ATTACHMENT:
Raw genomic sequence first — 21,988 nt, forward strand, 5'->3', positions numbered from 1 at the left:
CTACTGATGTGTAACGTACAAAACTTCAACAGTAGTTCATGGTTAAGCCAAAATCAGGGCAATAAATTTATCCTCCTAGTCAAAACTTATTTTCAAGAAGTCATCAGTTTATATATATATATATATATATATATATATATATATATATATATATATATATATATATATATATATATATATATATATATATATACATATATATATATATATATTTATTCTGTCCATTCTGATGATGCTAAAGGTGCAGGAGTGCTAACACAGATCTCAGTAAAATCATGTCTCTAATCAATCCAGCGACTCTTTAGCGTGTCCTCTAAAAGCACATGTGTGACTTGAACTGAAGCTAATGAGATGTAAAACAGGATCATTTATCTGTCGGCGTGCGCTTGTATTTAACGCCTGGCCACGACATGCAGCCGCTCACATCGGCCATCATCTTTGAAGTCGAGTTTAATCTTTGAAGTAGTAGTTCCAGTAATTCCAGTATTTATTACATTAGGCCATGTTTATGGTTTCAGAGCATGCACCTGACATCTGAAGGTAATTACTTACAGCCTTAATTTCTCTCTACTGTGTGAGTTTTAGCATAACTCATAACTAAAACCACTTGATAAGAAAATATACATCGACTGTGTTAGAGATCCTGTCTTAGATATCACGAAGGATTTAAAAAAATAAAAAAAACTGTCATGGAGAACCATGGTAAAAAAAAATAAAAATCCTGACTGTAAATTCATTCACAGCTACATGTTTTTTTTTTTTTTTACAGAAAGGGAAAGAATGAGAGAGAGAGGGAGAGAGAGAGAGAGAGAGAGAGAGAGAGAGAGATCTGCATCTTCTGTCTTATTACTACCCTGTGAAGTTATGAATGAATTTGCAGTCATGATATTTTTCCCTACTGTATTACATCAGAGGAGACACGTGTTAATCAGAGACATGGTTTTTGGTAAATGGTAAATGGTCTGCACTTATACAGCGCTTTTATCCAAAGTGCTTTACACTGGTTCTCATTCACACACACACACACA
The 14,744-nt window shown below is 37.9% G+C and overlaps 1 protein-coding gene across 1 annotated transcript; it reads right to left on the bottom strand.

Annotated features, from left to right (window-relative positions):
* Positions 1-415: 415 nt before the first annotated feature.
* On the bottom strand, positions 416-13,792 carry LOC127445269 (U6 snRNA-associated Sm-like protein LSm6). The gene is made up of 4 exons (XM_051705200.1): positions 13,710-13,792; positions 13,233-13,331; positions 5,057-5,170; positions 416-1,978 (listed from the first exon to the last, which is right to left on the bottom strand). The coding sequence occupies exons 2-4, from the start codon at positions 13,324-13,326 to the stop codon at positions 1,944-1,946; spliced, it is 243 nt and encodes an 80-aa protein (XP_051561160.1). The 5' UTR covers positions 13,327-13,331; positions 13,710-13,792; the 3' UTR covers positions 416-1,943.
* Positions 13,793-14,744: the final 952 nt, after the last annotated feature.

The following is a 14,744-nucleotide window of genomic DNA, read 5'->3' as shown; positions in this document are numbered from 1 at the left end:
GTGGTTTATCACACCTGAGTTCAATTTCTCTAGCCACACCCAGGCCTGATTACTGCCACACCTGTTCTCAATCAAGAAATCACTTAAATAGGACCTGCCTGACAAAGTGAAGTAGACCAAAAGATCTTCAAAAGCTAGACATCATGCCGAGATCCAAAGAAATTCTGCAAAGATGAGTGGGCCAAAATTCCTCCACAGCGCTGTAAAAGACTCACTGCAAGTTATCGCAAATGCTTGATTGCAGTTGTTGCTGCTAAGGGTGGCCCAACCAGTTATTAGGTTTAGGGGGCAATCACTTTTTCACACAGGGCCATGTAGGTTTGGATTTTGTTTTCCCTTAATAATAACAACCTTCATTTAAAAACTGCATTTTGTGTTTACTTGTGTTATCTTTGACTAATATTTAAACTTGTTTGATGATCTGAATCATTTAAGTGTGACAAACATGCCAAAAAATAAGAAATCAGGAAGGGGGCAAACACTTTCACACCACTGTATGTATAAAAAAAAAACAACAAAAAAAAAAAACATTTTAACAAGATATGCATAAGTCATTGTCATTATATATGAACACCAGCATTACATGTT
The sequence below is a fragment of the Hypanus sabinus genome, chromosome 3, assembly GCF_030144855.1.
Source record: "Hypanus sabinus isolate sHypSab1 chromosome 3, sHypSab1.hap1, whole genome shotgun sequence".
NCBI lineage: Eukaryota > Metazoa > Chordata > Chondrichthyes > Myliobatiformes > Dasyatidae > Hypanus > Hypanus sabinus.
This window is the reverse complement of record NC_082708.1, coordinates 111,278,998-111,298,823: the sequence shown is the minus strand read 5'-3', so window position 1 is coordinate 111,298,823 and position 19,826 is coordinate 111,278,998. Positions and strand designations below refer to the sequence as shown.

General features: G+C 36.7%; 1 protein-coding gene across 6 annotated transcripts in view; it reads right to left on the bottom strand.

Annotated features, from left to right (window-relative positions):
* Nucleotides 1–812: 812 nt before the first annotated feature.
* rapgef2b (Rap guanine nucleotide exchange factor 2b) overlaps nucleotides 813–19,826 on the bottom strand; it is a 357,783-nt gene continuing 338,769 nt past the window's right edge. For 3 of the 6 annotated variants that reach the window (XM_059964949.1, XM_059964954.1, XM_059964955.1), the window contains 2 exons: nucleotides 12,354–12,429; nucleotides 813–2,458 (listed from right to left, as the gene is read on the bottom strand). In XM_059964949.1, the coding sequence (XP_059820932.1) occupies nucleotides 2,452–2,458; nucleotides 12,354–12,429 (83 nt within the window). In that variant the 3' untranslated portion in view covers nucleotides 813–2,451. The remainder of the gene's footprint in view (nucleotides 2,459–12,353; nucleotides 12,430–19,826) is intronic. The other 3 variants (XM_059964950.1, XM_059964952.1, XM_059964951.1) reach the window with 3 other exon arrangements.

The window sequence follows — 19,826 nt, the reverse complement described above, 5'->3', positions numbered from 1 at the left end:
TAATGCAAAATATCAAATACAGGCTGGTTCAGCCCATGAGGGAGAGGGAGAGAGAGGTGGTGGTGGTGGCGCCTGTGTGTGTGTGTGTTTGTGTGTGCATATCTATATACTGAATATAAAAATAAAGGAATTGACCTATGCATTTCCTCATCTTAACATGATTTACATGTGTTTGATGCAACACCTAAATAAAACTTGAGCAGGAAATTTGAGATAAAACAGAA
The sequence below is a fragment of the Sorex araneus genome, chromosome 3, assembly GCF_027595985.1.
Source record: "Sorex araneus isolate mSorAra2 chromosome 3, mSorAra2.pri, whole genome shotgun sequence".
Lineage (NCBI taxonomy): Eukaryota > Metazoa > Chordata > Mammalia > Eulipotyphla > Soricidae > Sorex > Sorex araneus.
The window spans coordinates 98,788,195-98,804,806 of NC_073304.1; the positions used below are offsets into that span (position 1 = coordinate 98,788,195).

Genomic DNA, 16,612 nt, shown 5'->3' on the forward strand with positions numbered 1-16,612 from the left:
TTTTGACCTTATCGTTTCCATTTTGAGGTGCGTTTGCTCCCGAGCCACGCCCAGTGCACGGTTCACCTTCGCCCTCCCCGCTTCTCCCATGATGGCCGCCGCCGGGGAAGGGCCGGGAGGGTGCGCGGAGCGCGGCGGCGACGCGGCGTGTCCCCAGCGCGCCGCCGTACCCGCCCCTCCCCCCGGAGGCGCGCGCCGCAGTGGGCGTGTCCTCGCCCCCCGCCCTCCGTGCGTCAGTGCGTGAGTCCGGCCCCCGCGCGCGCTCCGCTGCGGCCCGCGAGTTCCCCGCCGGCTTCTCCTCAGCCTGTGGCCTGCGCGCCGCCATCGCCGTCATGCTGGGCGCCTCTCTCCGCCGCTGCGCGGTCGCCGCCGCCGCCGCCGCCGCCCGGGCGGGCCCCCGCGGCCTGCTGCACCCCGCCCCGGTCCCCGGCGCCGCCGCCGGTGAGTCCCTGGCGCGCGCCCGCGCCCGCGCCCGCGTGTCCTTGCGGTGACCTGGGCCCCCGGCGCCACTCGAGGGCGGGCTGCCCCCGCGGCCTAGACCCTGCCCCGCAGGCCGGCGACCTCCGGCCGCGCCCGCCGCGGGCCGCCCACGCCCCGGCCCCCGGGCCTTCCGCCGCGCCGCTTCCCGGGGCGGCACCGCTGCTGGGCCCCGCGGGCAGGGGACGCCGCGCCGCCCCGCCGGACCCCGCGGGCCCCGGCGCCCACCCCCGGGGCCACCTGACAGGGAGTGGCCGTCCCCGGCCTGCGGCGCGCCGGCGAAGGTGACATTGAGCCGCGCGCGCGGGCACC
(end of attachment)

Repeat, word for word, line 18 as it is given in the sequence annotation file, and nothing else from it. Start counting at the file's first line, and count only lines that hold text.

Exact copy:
The window sequence follows — 19,826 nt, the reverse complement described above, 5'->3', positions numbered from 1 at the left end: